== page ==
Last updated: 24-Mar-21
By Steve Diederich
Following on from the ground-breaking Norvan VT shoe – Arc’teryx had a tough act to follow albeit in a slightly different segment.
Described as being “specifically designed for all-day comfort on extended trail runs” this was a big ask of the designers.
Did they meet the brief and come up with something substantially different in a really crowded market?
- Drop (Stack): 9mm (27mm : 18mm)
- Ergonomically-patterned 3.5mm square-shaped lugs for assured traction
- 9mm heel drop
- Vibram® MegaGrip™ rubber compound single layer mesh
- Strategically placed TPU film and synthetic toecap add protection for minimal weight
- Long-wearing EVA/Polyolefin midsole mitigates impact for long-distance comfort
- 4mm thickness OrthoLite™ 3D molded insert
- Weight: 310 gms
- RRP UK – £135.00
So, some similarities with the Norvan VT then? The 9mm drop, the Vibram Megagrip sole? Well that is pretty much where it stops – this shoe looks and feels like a different breed.
Don’t get me wrong – the VT still rates as one of the most accomplished shoes I have reviewed, with some amazing features that are really useful. The Norvan LD (LD = Long Distance) has taken some of these and added some subtle but great features.
What makes the Norvan LD special?
Looks? Well no, whilst it isn’t a bad looking shoe, it just isn’t very exciting in my opinion (unless you get the “Venom Green” (Canary Yellow) version of course, which would look muddy yellow in days with my shoe care regime).
Lacing System? Well no, the LD carries the same conventional flat-laced, lacing system you get 90% on all trail shoes, of course this isn’t a bad thing, however Arc’teryx really found something special with the amazing and versatile variable tension lacing system on the VT.
In my opinion, it is a real shame they didn’t carry this over to the LD.
The soles? Hell yeah, I was really impressed by the VT sole on wet, slippery rock on The Coastal Challenge in Costa Rica and I waited to get this review out as soon as we had some rain in the UK recently.
The LD didn’t disappoint, I could almost go as far as to say that the Vibram Megagrip soles are the best all round soles I have used (with the exception of deep mud).
The grip on wet and loose surfaces for a multi purpose shoe is extraordinary … I will definitely putting these in my kit bag for Costa Rica in February.
Structure and cushioning? Both are top notch, the underfoot cushioning is as generous as you would expect for an “all-day” long distance shoe.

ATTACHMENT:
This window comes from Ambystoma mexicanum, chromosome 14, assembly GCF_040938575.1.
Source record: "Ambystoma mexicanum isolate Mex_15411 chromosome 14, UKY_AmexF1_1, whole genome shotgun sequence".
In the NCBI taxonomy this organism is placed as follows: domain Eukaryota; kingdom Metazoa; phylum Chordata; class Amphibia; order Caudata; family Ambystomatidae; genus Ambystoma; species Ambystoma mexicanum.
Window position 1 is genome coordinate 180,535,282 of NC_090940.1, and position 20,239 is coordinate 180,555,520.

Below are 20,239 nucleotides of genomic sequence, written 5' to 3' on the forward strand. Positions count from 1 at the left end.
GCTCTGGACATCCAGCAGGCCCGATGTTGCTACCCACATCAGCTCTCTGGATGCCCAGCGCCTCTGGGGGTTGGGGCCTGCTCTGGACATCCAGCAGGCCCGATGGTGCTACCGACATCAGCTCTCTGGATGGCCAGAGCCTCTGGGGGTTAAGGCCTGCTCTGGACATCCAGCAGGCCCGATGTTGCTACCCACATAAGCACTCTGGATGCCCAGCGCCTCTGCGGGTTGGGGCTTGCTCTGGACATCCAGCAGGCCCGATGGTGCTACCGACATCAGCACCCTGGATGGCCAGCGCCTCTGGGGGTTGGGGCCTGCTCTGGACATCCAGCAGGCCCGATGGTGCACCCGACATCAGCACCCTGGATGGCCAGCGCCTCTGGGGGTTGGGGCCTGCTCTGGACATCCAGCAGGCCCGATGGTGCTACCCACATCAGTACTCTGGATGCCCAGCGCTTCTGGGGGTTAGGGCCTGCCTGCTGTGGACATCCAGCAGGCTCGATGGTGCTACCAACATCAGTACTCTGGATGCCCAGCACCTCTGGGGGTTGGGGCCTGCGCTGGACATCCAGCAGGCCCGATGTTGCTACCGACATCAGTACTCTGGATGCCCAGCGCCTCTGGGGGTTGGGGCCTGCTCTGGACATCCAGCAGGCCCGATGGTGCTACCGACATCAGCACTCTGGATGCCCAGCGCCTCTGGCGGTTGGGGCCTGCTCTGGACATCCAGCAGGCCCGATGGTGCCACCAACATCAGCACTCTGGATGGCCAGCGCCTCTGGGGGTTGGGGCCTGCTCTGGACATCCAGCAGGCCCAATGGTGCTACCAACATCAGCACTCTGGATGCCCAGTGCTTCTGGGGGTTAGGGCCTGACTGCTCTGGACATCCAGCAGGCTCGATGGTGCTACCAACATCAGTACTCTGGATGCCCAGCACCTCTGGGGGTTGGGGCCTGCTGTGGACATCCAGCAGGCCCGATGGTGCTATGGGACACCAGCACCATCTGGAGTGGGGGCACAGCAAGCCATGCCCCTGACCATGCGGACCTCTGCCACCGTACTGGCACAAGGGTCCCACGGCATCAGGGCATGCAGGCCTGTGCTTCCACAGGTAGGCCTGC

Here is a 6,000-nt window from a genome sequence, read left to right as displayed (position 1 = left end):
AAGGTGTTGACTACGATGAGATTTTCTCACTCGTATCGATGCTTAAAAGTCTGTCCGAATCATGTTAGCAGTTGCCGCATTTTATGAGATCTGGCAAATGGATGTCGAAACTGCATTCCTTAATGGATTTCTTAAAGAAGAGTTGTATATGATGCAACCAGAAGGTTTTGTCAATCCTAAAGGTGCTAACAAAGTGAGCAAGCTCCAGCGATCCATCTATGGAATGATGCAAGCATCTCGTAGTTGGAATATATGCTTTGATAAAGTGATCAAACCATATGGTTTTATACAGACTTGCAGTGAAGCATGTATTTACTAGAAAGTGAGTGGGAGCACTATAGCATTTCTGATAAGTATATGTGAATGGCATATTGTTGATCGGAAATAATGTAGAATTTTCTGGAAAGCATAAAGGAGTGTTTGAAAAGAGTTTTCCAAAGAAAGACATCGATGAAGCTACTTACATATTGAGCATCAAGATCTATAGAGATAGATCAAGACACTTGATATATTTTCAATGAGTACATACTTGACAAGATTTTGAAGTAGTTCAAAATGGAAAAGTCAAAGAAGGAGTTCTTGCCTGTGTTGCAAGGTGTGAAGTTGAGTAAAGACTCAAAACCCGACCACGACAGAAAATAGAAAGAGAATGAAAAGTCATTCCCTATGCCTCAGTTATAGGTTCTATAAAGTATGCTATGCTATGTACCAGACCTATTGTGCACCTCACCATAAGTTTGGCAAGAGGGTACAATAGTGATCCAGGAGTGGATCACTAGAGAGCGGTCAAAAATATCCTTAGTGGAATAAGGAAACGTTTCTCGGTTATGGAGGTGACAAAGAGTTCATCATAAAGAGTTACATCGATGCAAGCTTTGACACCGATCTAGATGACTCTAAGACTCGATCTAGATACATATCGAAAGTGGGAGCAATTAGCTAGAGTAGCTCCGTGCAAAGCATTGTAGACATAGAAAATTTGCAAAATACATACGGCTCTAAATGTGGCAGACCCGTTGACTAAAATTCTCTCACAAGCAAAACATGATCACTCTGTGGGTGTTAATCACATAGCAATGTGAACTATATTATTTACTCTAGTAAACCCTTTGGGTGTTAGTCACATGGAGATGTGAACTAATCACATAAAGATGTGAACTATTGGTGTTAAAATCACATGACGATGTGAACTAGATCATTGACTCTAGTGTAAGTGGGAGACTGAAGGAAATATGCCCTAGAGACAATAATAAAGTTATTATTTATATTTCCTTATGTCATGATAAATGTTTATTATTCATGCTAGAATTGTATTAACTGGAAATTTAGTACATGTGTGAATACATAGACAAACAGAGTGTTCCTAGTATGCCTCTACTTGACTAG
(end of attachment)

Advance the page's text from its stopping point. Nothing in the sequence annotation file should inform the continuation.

My feet felt well protected with no excessive impact from hard/sharp rocks, maybe less so in the heel area, however as a mid-foot striker they performed well.
The feedback through the foot bed is also good, better than some of the more “marshmallow” type soles.
The uppers on the shoe matched this really well, holding the ankle well whilst still allowing a bit of give and the upper contact points around the foot entrance had no pressure point and held my foot well.
The tongue is a nicely-cushioned sewn in affair with an oversized pull tab. However a small oversight is the positioning of the lace pocket as it sits under where you tie the knot, a few mms higher would have been perfect.
My feet are slightly on the wide side of normal and this is one area of improvement for me over the VT – a wider toe box gave me a lot more comfort. I could happily spend all day in this shoe … pretty much whatever the terrain.
This shoe is marginally stiff in its flexibility all along the length of the sole giving it a comforting solid feel.
Protection? Not at the technical end of mountain running shoes – the footplate is only slightly noticeable as is the reinforcement to the toe box, although both are effective as they took every misplaced step and kick to rock and roots in their stride and my feet came out of the shoes in the same state as they went in – couldn’t ask for more.
The tops of the shoes are breathable and (the non GTX version) allow some dust and water ingress, however water sheds reasonably well from them so that you don’t end up with overly heavyweight sodden shoes after running through puddles.
Build and quality? I have probably done a couple of hundred kilometres in the Norvan LDs now and they are showing little sign of wear in any area. We have come to expect quality from Arc’teryx and the LDs are holding up this reputation really well in this respect.
Performance? Whilst the LD isn’t the ultra light shoe favoured by racing snakes, it is adaptable, fast and responsive, whilst still giving great feedback.
There is little to fault these shoes on – they have hit a sweet spot with comfort not compromising all round performance and quality of materials and manufacture with some excellent capabilities (did I mention the grip?).
This comes with a price tag of £135 (discounts available of course), however given the build of these shoes I would guess that this is probably good value.
If you are looking for a shoe that copes well in varying terrain and conditions, you may want to make room on your Christmas list for the Arc’teryx Norvan LD.
I will be interested to see how the GTX version stands up in winter conditions.
Other running shoes you may want to consider:
inov-8 Trailroc 285
Salomon Speedcross 4
Hoka One One Challenger ATR 4
Have you used the Arc’teryx Norvan LD trail running shoes? Don’t agree with this review? What’s your opinion? Add your own comment to this review and share your experience and passion for running with others.
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